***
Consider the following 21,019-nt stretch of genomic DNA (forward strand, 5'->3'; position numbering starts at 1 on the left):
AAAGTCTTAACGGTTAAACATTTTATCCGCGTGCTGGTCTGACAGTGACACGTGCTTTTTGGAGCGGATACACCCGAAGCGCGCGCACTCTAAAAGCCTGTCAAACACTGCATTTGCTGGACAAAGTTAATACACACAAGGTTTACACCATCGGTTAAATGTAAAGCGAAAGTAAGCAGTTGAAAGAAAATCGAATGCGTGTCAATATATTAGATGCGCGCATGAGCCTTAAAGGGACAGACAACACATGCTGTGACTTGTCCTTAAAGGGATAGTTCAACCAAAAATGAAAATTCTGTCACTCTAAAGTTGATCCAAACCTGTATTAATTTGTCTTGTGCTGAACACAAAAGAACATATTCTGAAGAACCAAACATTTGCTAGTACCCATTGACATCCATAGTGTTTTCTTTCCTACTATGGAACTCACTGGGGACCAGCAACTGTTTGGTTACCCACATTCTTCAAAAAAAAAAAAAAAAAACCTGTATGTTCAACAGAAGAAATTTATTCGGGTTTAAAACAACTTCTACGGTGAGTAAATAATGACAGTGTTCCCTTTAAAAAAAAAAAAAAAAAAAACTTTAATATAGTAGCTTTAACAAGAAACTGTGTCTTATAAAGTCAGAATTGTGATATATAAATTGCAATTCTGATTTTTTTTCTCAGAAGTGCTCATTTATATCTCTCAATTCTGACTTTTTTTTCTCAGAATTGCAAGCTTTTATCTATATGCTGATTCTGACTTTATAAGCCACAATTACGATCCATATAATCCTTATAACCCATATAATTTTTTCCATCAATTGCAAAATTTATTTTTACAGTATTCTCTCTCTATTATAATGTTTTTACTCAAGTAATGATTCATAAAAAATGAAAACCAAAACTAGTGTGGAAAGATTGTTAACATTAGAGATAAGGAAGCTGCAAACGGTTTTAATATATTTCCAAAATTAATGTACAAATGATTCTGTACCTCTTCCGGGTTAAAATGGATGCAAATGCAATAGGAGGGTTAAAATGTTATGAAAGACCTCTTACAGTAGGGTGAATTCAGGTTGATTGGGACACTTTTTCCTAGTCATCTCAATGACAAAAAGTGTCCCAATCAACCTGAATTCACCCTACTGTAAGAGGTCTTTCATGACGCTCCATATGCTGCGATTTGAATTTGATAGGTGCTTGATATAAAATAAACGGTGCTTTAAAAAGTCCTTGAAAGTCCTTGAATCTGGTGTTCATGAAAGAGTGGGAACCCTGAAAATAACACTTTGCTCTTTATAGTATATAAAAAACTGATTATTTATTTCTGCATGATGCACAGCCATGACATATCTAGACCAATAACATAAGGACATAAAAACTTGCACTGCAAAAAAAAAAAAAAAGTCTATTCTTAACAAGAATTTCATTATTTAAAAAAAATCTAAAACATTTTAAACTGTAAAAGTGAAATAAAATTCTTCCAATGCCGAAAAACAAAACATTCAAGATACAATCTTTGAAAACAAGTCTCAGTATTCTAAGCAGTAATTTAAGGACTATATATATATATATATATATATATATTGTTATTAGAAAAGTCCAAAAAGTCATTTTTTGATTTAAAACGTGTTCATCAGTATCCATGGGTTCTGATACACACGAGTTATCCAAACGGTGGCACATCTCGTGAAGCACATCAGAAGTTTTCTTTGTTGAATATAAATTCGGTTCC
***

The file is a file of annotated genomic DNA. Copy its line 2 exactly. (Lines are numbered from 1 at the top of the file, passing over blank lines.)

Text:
AAAGTCTTAACGGTTAAACATTTTATCCGCGTGCTGGTCTGACAGTGACACGTGCTTTTTGGAGCGGATACACCCGAAGCGCGCGCACTCTAAAAGCCTGTCAAACACTGCATTTGCTGGACAAAGTTAATACACACAAGGTTTACACCATCGGTTAAATGTAAAGCGAAAGTAAGCAGTTGAAAGAAAATCGAATGCGTGTCAATATATTAGATGCGCGCATGAGCCTTAAAGGGACAGACAACACATGCTGTGACTTGTCCTTAAAGGGATAGTTCAACCAAAAATGAAAATTCTGTCACTCTAAAGTTGATCCAAACCTGTATTAATTTGTCTTGTGCTGAACACAAAAGAACATATTCTGAAGAACCAAACATTTGCTAGTACCCATTGACATCCATAGTGTTTTCTTTCCTACTATGGAACTCACTGGGGACCAGCAACTGTTTGGTTACCCACATTCTTCAAAAAAAAAAAAAAAAAACCTGTATGTTCAACAGAAGAAATTTATTCGGGTTTAAAACAACTTCTACGGTGAGTAAATAATGACAGTGTTCCCTTTAAAAAAAAAAAAAAAAAAAACTTTAATATAGTAGCTTTAACAAGAAACTGTGTCTTATAAAGTCAGAATTGTGATATATAAATTGCAATTCTGATTTTTTTTCTCAGAAGTGCTCATTTATATCTCTCAATTCTGACTTTTTTTTCTCAGAATTGCAAGCTTTTATCTATATGCTGATTCTGACTTTATAAGCCACAATTACGATCCATATAATCCTTATAACCCATATAATTTTTTCCATCAATTGCAAAATTTATTTTTACAGTATTCTCTCTCTATTATAATGTTTTTACTCAAGTAATGATTCATAAAAAATGAAAACCAAAACTAGTGTGGAAAGATTGTTAACATTAGAGATAAGGAAGCTGCAAACGGTTTTAATATATTTCCAAAATTAATGTACAAATGATTCTGTACCTCTTCCGGGTTAAAATGGATGCAAATGCAATAGGAGGGTTAAAATGTTATGAAAGACCTCTTACAGTAGGGTGAATTCAGGTTGATTGGGACACTTTTTCCTAGTCATCTCAATGACAAAAAGTGTCCCAATCAACCTGAATTCACCCTACTGTAAGAGGTCTTTCATGACGCTCCATATGCTGCGATTTGAATTTGATAGGTGCTTGATATAAAATAAACGGTGCTTTAAAAAGTCCTTGAAAGTCCTTGAATCTGGTGTTCATGAAAGAGTGGGAACCCTGAAAATAACACTTTGCTCTTTATAGTATATAAAAAACTGATTATTTATTTCTGCATGATGCACAGCCATGACATATCTAGACCAATAACATAAGGACATAAAAACTTGCACTGCAAAAAAAAAAAAAAAGTCTATTCTTAACAAGAATTTCATTATTTAAAAAAAATCTAAAACATTTTAAACTGTAAAAGTGAAATAAAATTCTTCCAATGCCGAAAAACAAAACATTCAAGATACAATCTTTGAAAACAAGTCTCAGTATTCTAAGCAGTAATTTAAGGACTATATATATATATATATATATATATATTGTTATTAGAAAAGTCCAAAAAGTCATTTTTTGATTTAAAACGTGTTCATCAGTATCCATGGGTTCTGATACACACGAGTTATCCAAACGGTGGCACATCTCGTGAAGCACATCAGAAGTTTTCTTTGTTGAATATAAATTCGGTTCC